Electrical engineering is one of the newer branches of engineering, and dates back to the late 19th century. It is the branch of engineering that deals with the technology of electricity. Electrical engineers work on a wide range of components, devices and systems, from tiny microchips to huge power station generators.
Early experiments with electricity included primitive batteries and static charges. However, the actual design, construction and manufacturing of useful devices and systems began with the implementation of Michael Faraday’s Law of Induction, which essentially states that the voltage in a circuit is proportional to the rate of change in the magnetic field through the circuit. This law applies to the basic principles of the electric generator, the electric motor and the transformer. The advent of the modern age is marked by the introduction of electricity to homes, businesses and industry, all of which were made possible by electrical engineers.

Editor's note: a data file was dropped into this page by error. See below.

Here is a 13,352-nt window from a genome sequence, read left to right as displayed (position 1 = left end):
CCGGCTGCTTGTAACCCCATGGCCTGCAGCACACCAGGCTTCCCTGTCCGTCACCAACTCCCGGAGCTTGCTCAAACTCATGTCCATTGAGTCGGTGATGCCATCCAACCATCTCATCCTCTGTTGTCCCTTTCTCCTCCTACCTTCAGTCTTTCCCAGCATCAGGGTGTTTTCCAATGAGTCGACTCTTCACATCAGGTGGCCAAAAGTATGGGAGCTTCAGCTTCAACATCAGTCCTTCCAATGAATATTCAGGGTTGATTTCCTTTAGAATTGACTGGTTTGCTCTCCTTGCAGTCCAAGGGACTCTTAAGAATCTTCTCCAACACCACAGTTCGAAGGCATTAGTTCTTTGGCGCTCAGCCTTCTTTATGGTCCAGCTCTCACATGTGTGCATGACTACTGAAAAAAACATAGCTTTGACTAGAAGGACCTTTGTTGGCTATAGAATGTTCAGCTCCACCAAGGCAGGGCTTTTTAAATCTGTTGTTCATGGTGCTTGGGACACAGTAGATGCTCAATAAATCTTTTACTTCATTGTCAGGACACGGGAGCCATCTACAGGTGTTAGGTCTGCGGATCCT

Some of the most prominent pioneers in electrical engineering include Thomas Edison (electric light bulb), George Westinghouse (alternating current), Nikola Tesla (induction motor), Guglielmo Marconi (radio) and Philo T. Farnsworth (television). These innovators turned ideas and concepts about electricity into practical devices and systems that ushered in the modern age.
Since its early beginnings, the field of electrical engineering has grown and branched out into a number of specialized categories, including power generation and transmission systems, motors, batteries and control systems. Electrical engineering also includes electronics, which has itself branched into an even greater number of subcategories, such as radio frequency (RF) systems, telecommunications, remote sensing, signal processing, digital circuits, instrumentation, audio, video and optoelectronics.
The field of electronics was born with the invention of the thermionic valve diode vacuum tube in 1904 by John Ambrose Fleming. The vacuum tube basically acts as a current amplifier by outputting a multiple of its input current. It was the foundation of all electronics, including radios, television and radar, until the mid-20th century. It was largely supplanted by the transistor, which was developed in 1947 at AT&T’s Bell Laboratories by William Shockley, John Bardeen and Walter Brattain, for which they received the 1956 Nobel Prize in physics.